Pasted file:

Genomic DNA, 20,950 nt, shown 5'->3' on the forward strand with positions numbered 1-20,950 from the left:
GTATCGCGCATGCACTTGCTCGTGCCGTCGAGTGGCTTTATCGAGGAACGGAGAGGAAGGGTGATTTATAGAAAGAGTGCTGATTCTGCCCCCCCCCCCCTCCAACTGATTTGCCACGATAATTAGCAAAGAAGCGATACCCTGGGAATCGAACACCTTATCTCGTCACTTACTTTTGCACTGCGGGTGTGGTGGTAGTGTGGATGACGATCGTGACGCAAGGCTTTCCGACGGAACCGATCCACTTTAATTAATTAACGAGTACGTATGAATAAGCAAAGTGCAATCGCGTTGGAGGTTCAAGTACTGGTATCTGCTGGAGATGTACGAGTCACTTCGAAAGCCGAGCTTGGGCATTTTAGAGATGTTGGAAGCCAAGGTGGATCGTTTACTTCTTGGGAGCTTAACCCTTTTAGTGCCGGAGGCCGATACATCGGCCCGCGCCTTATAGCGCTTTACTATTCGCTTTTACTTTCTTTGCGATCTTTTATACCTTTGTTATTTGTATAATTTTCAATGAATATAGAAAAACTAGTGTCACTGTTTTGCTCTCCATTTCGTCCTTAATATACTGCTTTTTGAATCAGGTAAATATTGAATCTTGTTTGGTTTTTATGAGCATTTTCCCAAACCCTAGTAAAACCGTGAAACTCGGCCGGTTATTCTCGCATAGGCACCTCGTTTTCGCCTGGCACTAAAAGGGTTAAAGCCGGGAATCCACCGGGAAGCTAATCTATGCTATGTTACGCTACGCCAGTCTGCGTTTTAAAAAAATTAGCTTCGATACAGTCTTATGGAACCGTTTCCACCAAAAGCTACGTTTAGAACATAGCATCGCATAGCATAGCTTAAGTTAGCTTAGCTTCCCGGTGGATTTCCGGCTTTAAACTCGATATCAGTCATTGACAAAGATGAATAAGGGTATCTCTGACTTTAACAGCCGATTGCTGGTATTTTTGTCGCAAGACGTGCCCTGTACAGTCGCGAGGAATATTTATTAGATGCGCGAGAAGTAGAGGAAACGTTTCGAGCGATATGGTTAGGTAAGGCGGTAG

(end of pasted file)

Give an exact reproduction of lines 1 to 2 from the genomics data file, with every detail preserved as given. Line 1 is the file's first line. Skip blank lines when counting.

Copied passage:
Genomic DNA, 20,950 nt, shown 5'->3' on the forward strand with positions numbered 1-20,950 from the left:
GTATCGCGCATGCACTTGCTCGTGCCGTCGAGTGGCTTTATCGAGGAACGGAGAGGAAGGGTGATTTATAGAAAGAGTGCTGATTCTGCCCCCCCCCCCCTCCAACTGATTTGCCACGATAATTAGCAAAGAAGCGATACCCTGGGAATCGAACACCTTATCTCGTCACTTACTTTTGCACTGCGGGTGTGGTGGTAGTGTGGATGACGATCGTGACGCAAGGCTTTCCGACGGAACCGATCCACTTTAATTAATTAACGAGTACGTATGAATAAGCAAAGTGCAATCGCGTTGGAGGTTCAAGTACTGGTATCTGCTGGAGATGTACGAGTCACTTCGAAAGCCGAGCTTGGGCATTTTAGAGATGTTGGAAGCCAAGGTGGATCGTTTACTTCTTGGGAGCTTAACCCTTTTAGTGCCGGAGGCCGATACATCGGCCCGCGCCTTATAGCGCTTTACTATTCGCTTTTACTTTCTTTGCGATCTTTTATACCTTTGTTATTTGTATAATTTTCAATGAATATAGAAAAACTAGTGTCACTGTTTTGCTCTCCATTTCGTCCTTAATATACTGCTTTTTGAATCAGGTAAATATTGAATCTTGTTTGGTTTTTATGAGCATTTTCCCAAACCCTAGTAAAACCGTGAAACTCGGCCGGTTATTCTCGCATAGGCACCTCGTTTTCGCCTGGCACTAAAAGGGTTAAAGCCGGGAATCCACCGGGAAGCTAATCTATGCTATGTTACGCTACGCCAGTCTGCGTTTTAAAAAAATTAGCTTCGATACAGTCTTATGGAACCGTTTCCACCAAAAGCTACGTTTAGAACATAGCATCGCATAGCATAGCTTAAGTTAGCTTAGCTTCCCGGTGGATTTCCGGCTTTAAACTCGATATCAGTCATTGACAAAGATGAATAAGGGTATCTCTGACTTTAACAGCCGATTGCTGGTATTTTTGTCGCAAGACGTGCCCTGTACAGTCGCGAGGAATATTTATTAGATGCGCGAGAAGTAGAGGAAACGTTTCGAGCGATATGGTTAGGTAAGGCGGTAG